Just chilling at Musket Cove - enjoying the snorkelling and swimming. Lionel and Suzy have been kite-boarding in good conditions and our days start with yoga and finish with a beer and bbq. 

We're looking at a possible window to head south towards the middle of next week. 

Saturday, 15 November 2014

A very different sailing experience

After a busy morning shopping for food provisions in Nadi (the veg market is absolutely huge on Saturdays), we left the delights of Port Denarau for the short passage across to Musket Cove. The wind was light but just enough to give us a hint of Kiapa's performance.

Di enjoying the big wheel

Beginning to get some speed

An impressive wake begins to form at 10 knots

Numbers we can only dream of in Maunie - 10.5 knots of boat speed in only 15 knots of wind!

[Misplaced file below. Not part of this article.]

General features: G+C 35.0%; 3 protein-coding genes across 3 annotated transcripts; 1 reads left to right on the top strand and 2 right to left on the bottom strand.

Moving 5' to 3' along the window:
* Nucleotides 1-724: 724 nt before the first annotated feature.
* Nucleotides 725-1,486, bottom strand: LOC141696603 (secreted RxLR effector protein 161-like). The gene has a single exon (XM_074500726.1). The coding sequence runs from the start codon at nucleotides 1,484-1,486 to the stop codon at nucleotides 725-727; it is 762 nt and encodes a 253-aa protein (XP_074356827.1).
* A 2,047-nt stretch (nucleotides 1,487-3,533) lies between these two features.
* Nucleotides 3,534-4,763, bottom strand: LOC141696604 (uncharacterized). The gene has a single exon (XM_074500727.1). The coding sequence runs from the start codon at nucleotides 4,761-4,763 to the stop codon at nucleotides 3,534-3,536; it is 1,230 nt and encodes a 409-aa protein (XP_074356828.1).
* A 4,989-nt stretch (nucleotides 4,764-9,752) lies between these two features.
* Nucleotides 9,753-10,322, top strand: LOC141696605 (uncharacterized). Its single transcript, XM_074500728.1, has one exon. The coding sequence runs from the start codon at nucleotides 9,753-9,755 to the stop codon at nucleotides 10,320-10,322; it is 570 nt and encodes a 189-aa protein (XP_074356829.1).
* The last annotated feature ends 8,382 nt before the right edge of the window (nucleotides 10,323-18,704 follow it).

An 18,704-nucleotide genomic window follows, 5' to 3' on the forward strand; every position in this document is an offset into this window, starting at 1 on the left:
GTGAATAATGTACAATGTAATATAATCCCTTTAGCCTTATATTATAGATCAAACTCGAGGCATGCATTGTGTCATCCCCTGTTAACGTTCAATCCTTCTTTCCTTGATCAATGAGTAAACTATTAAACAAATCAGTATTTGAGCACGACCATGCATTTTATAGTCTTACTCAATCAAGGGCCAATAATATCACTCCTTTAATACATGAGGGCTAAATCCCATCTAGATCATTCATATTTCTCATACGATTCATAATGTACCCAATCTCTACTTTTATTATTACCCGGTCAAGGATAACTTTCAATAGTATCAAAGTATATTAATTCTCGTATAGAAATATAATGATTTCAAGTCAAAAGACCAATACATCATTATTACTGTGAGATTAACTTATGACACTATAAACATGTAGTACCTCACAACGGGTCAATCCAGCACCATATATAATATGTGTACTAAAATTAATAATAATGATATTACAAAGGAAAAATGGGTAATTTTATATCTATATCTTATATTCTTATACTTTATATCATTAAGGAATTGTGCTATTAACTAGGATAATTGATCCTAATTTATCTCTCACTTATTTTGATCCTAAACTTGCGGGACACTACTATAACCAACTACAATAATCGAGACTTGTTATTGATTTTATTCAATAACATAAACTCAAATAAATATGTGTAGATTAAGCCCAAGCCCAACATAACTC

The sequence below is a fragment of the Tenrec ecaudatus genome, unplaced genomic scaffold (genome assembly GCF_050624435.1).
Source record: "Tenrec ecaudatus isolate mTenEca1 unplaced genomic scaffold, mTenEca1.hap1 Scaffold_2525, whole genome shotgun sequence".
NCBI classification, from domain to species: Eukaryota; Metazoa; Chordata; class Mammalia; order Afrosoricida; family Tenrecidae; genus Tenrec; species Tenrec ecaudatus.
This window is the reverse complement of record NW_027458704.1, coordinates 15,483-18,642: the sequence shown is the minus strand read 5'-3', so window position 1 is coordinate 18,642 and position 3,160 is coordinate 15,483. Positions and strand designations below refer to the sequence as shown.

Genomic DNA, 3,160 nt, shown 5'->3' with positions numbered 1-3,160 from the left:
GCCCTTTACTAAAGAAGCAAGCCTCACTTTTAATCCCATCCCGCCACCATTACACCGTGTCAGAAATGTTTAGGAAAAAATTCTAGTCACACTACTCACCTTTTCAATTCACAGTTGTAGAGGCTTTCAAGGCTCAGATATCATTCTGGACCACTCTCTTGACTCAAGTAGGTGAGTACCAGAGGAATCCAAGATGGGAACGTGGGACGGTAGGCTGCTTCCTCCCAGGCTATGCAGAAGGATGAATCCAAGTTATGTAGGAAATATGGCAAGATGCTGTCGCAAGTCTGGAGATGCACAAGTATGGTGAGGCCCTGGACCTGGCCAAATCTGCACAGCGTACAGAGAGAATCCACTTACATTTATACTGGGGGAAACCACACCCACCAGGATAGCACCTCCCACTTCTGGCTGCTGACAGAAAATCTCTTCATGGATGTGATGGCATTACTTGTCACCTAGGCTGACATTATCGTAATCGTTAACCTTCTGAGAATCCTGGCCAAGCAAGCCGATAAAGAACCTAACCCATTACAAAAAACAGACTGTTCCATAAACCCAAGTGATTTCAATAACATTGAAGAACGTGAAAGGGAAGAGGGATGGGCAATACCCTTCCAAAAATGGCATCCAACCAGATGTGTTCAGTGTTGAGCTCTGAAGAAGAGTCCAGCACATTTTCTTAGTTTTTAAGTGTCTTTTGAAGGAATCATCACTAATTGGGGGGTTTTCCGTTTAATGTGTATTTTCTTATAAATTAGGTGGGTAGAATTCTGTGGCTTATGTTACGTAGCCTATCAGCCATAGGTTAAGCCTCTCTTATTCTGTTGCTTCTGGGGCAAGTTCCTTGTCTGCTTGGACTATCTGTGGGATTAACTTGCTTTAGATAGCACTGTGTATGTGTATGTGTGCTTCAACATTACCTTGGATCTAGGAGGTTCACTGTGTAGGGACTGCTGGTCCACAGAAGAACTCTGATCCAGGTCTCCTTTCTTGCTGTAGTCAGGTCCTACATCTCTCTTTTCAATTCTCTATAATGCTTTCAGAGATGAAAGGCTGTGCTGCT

We have a fourth crew member, Suzy, arriving today and are thoroughly enjoying being back in the warm waters and sunshine of Fiji after the cold spell in New Zealand.

Friday, 14 November 2014

Three hours Vs. Two Hundred

Wow, those Boeing 767's go well to windward! 3 hour after we left Auckland we touched down in Nadi after a very pleasant flight, our first for about 7 years we think! Strange to think that a trip that took us eight and a half days was dispatched so quickly!

Anyway we're delighted to be back in the warm air and we've just met up with Lionel our skipper - a quick drink and then we'll be aboard the good ship Kiapa.

Monday, 10 November 2014

Power restored